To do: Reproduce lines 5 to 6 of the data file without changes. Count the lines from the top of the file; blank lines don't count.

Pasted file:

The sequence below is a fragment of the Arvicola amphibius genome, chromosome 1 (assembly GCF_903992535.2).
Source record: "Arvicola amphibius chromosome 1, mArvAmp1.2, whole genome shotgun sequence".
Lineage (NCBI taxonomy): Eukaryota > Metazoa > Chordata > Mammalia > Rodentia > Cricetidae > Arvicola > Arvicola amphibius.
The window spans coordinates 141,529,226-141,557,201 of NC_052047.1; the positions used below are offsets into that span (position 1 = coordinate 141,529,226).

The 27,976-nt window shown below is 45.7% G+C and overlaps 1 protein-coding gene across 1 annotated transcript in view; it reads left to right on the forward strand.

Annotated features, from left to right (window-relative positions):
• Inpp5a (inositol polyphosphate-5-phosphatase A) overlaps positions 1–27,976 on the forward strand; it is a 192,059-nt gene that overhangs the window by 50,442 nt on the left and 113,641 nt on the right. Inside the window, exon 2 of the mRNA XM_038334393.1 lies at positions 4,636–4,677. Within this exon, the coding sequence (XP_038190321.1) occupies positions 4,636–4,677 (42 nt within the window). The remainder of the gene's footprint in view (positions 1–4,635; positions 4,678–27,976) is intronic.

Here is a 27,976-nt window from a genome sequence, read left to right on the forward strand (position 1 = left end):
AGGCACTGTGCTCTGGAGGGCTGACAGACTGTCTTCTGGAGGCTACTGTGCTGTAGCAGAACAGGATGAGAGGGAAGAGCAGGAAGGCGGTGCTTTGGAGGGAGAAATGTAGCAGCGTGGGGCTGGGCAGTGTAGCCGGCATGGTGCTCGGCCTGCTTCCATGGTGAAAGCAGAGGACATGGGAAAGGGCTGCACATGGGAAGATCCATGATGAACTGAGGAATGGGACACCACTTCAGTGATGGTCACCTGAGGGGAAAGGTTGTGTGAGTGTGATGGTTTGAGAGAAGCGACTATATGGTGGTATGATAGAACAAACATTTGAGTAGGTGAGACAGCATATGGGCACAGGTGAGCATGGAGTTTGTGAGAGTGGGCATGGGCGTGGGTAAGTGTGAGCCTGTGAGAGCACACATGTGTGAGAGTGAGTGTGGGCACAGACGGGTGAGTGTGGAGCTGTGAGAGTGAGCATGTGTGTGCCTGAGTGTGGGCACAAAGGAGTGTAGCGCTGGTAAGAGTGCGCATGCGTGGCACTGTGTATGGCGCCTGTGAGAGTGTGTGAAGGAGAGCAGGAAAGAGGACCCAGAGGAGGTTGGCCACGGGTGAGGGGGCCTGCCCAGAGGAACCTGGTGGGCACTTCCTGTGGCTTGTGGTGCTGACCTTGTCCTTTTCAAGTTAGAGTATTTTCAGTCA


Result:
The 27,976-nt window shown below is 45.7% G+C and overlaps 1 protein-coding gene across 1 annotated transcript in view; it reads left to right on the forward strand.

Annotated features, from left to right (window-relative positions):